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Russian opposition leader Aleksei Navalny

MOSCOW -- The Russian state-controlled broadcaster RT has filed a lawsuit against opposition politician and anti-corruption activist Aleksei Navalny, alleging that he damaged the firm’s business reputation.

Navalny posted notice of the lawsuit on his Twitter account on June 7.

Lyubov Sobol, a lawyer for Navalny’s Anti-Corruption Foundation, and the Znak.com news website were also named as defendants in the suit.

According to the notice, Moscow’s Arbitration Court found unspecified “errors” in the lawsuit and gave RT additional time to correct them.

Navalny and his foundation have published several exposés in recent months about RT and its editor in chief, Margarita Simonyan. It was unclear which of the reports was the trigger for the lawsuit.

Some of the publications have described various means by which RT, formerly known as Russia Today, boosts the number of views it has on the YouTube platform. Others, in general, have accused RT of being ineffective and a drain on the Russian state budget.

“Other propagandists, [Channel One’s Vladimir] Solovyov or [Rossia-24’s Dmitry] Kiselyov, for instance, at least have their viewers on state television,” Sobol said in an interview with RFE/RL in April. “But as we have shown, Margarita Simonyan has no audience.”

Navalny’s foundation has also accused RT of violating Russian legislation on noncommercial organizations.

In March, the Anti-Corruption Foundation issued a report alleging that Simonyan; her husband, filmmaker Tigran Keosayan; and their relatives received tens of millions of rubles from the state budget to produce a patriotic romantic comedy set against the backdrop of the construction of a bridge linking the Ukrainian region of Crimea, which Russia annexed in 2014, to Russia.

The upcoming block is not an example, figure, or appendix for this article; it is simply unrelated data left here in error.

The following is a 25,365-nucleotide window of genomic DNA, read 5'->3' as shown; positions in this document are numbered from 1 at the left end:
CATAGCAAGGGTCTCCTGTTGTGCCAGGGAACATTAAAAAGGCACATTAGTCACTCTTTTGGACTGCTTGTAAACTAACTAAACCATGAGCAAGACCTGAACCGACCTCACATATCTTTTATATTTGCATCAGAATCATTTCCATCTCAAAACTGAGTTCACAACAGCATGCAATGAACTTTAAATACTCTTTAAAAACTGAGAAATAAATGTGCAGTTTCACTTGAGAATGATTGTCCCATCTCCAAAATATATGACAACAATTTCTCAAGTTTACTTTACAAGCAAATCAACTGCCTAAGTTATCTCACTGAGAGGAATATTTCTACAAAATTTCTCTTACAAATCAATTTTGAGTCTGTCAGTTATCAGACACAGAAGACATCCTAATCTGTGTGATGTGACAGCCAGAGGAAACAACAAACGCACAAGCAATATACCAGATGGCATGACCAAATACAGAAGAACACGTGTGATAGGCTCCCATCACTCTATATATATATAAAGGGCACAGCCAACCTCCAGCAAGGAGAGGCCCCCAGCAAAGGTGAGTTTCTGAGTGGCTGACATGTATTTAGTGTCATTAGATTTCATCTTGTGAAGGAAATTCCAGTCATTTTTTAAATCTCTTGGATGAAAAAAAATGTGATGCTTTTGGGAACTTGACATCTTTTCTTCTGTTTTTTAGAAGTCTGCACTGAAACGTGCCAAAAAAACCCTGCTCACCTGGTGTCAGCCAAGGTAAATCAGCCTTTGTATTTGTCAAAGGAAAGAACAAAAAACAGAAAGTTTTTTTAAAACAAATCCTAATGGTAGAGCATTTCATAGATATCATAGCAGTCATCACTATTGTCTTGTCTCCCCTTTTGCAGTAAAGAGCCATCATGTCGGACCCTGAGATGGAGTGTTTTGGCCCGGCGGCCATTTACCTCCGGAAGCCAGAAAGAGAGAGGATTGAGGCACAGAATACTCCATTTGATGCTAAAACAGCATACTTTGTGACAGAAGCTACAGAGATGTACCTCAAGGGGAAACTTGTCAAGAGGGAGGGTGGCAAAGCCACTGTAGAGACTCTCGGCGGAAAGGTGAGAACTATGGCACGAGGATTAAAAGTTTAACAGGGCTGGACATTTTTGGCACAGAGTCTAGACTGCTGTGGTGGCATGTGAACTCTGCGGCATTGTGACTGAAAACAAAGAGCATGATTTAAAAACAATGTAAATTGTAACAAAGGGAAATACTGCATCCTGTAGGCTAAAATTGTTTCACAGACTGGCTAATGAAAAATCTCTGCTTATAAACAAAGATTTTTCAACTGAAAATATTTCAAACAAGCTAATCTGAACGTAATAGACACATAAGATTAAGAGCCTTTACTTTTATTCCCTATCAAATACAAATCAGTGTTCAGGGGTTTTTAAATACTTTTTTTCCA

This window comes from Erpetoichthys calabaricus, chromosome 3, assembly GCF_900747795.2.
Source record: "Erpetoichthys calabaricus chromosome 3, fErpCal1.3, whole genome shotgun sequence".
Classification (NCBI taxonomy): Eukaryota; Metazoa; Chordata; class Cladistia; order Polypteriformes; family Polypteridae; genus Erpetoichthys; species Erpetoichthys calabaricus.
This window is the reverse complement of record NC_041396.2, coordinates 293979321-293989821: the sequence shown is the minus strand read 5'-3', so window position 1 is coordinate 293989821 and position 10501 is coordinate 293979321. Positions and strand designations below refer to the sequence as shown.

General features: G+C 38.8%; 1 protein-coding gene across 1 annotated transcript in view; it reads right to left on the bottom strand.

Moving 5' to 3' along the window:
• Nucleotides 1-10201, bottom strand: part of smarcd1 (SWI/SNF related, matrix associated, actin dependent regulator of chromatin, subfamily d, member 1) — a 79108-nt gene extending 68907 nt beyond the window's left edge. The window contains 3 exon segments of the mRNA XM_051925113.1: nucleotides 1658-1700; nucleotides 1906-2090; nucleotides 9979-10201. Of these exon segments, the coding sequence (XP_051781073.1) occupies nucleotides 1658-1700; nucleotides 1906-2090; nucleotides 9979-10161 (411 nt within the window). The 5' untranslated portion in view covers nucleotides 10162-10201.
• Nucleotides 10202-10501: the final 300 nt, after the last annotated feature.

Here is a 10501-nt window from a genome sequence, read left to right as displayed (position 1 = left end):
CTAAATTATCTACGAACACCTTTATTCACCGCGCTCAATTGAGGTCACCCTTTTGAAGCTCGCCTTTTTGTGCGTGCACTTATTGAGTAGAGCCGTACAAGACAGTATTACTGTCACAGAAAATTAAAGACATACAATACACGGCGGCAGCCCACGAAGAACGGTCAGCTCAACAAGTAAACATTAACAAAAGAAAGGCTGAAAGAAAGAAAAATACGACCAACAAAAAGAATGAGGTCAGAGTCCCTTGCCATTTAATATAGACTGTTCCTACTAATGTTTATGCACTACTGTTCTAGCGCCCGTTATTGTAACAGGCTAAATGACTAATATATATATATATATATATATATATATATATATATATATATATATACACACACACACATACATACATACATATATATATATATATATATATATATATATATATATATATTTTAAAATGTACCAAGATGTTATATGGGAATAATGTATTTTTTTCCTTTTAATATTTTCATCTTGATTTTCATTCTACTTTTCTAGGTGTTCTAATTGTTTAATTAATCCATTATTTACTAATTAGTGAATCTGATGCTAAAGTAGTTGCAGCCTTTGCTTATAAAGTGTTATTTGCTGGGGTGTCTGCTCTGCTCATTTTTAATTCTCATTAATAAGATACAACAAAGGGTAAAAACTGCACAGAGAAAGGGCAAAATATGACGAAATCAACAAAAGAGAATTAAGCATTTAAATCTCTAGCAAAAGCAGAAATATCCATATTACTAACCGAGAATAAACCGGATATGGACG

According to Navalny’s Foundation, Simonyan was paid 9.1 million rubles ($138,000) and Keosayan received 13.9 million rubles ($211,000) for their work on the 2018 film, titled The Crimean Bridge. Made With Love!

Ilya Azar (right) talks to journalists after his release.

A Russian journalist who also serves on a Moscow district council has been released from jail after serving 10 days in detention for staging a single-person picket.

Ilya Azar walked free from the Moscow jail on June 7, two days after a Moscow court ordered his term shortened.

Azar, who works for the independent Novaya gazeta newspaper, was detained on May 26 for staging a single-person picket, a form of protest that does not require permission from the authorities.

He was protesting the jailing of another activist who has worked to expose violations within Russia's law enforcement agencies.

Police said Azar was detained for violating lockdown orders imposed to stem the spread of the coronavirus.

His arrest prompted an outcry among Russian journalists and municipal lawmakers who also staged single-person protests in support.

Last August, Azar helped organize a series of anti-government rallies in the Russian capital calling for fair elections. The rallies drew tens of thousands of people.

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"Watchdog" is a blog with a singular mission -- to monitor the latest developments concerning human rights, civil society, and press freedom. We'll pay particular attention to reports concerning countries in RFE/RL's broadcast region.

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